I Really Hate Serialist Music

I Really Hate Serialist Music

Today is National Coming Out Day. I thought pretty hard about it, but in the end I decided that now probably wasn’t the best time. I’ll leave that for another day.

Instead, I’m going to talk about how much I detest serialist music. I know, it’s not about books. It’s not about NaNoWriMo. It’s not about Doctor Who or any of the other things that I normally talk about — and many of you probably don’t know what serialist music is, nor do you care. But that’s kind of the point. I want to talk about how something I’m studying bothers me, not because it’s inaccessible, but because it represents a form of artistic elitism that illustrates a wider problem.

Basically, this is where I go into Enjolras mode and start talking about social issues. Kind of. From a position of intense privilege, since I myself do know about serialism, and again, that’s kind of the point. Anyway, you’ll see what I mean when I’ve finished.

For those of you who have absolutely no experience of serialist music, it is a style that developed during the 20th century as a reaction against older forms of music and their inability to express the anger and disillusionment created by events such as the First World War, as well as economic hardship. It’s experimental, it sounds absolutely awful on first listening, and you have to understand it to like it.

Here’s an example. I do recommend listening, because it will make the rest of this a more interesting. This particular piece is actually the one I’m studying for my music exam, so it’s the most relevant to this rant.

It sounds random, doesn’t it? It sounds like somebody got very drunk and attacked the piano. It sounds like a cat crawling across manuscript paper with ink on their paws. It does not sound like it has been composed with mathematical precision, utilising a special type of scale called a “tone row”, and is highly structured. It doesn’t sound like it’s clever.

But it is. It’s so clever that it is been written so that nobody can enjoy it unless they understand quite how clever it actually is. It’s like the ultimate in ego boosting — if your critics like it, then they are clearly incredibly clever, and what’s more, they now understand exactly how clever you were. But if they don’t, then you can dismiss their comments because clearly they just didn’t understand your genius.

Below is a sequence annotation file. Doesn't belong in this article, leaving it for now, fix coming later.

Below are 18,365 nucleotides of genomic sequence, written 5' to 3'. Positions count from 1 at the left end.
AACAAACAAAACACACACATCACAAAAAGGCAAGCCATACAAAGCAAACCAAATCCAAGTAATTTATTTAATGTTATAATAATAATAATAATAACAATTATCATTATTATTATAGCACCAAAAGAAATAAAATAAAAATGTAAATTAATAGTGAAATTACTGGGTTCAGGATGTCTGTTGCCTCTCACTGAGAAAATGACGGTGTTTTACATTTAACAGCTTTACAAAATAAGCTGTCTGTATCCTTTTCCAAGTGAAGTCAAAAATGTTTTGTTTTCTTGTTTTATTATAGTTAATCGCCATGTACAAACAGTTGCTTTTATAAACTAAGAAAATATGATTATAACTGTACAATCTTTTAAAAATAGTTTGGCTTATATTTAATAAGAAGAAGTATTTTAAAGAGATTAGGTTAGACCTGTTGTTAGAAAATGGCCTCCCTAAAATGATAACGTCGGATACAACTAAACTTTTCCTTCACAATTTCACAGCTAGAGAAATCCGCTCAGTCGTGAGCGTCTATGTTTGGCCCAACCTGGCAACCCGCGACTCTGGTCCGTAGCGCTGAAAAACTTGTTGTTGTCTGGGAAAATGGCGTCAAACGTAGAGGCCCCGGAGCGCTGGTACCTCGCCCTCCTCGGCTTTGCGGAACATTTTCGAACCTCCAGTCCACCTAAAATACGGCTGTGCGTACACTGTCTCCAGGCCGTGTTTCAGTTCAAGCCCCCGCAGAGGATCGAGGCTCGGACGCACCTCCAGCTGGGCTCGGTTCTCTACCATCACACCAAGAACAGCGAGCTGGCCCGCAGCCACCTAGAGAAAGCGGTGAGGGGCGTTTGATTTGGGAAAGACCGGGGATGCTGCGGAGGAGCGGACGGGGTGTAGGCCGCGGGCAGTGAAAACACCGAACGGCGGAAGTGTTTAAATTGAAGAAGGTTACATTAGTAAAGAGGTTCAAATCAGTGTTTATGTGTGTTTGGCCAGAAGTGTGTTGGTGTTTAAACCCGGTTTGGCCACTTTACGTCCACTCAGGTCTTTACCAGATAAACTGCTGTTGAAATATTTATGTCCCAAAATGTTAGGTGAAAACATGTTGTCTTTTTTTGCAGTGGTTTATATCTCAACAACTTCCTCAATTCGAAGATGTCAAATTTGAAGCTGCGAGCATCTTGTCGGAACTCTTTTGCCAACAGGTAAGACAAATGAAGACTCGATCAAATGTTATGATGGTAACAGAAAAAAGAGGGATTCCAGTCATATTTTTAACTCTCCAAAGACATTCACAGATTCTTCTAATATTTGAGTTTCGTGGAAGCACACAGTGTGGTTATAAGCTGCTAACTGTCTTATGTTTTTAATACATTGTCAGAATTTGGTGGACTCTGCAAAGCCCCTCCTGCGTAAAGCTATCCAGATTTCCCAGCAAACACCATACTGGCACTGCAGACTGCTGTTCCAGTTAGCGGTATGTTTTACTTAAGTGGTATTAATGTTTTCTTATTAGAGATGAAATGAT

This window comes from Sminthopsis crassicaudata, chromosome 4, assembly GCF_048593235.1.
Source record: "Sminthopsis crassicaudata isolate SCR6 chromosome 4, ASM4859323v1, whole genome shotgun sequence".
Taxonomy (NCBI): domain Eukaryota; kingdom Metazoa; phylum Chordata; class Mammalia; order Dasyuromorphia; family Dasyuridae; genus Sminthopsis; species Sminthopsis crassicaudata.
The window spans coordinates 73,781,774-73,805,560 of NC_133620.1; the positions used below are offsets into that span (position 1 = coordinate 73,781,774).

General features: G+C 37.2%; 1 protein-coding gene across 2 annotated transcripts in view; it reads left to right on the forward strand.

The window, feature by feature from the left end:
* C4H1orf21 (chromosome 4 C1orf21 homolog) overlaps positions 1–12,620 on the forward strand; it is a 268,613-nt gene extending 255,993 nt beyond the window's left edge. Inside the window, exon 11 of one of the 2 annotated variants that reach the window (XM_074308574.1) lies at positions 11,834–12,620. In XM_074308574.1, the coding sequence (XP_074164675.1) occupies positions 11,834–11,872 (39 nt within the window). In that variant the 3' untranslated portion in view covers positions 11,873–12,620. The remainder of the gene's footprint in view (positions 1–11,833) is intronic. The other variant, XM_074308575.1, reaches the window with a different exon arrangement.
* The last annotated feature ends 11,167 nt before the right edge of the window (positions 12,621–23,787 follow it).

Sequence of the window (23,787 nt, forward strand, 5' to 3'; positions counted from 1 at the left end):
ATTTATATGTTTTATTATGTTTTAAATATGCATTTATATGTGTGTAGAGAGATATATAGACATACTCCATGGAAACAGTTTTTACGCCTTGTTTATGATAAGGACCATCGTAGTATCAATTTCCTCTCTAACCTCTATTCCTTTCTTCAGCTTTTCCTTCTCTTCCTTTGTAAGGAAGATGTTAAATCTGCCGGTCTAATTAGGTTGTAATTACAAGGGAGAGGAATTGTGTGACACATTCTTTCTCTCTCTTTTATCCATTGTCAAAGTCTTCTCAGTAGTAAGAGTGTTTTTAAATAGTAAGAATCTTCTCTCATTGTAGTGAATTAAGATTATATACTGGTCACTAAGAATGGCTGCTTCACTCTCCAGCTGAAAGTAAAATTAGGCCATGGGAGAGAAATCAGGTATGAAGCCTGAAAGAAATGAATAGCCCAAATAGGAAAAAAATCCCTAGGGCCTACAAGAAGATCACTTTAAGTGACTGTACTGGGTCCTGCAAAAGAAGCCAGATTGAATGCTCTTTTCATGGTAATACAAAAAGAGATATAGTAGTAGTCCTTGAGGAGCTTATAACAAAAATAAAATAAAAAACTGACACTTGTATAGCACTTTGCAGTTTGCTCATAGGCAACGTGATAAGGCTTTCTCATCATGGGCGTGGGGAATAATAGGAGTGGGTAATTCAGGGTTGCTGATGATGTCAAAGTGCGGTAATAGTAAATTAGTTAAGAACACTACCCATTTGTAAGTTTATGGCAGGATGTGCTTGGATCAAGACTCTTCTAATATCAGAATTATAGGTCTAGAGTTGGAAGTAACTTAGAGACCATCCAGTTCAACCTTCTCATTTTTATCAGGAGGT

In other words, it’s the world’s most inaccessible music.

Okay, so some smart ass is probably going to tell me that something is more inaccessible, and fine. Maybe there is. But the point is, you can’t enjoy this music unless you have received an education that explains to you why it is good (because apparently, “good” just means “clever” these days), and that’s not exactly the majority of the population.

I believe that music is for everyone. It never ceases to anger me how difficult it is for people with a lower income to receive instrumental lessons, or how expensive instruments themselves are. Of course, I understand that it’s a highly skilled industry and it’s difficult for it to be made cheaper, but that doesn’t mean it’s right that it should be limited to so few. Like dance, music is exclusive and classist. As a result, I much prefer film music to Mozart. Okay, there might be more to it than just the social issues (like the fact that all Mozart sounds pretty much the same?), But think about it. Film music was written with the same dedication and care, and has been performed by musicians of the same standard, but it reaches so many more people, because you can enjoy it without having to understand it.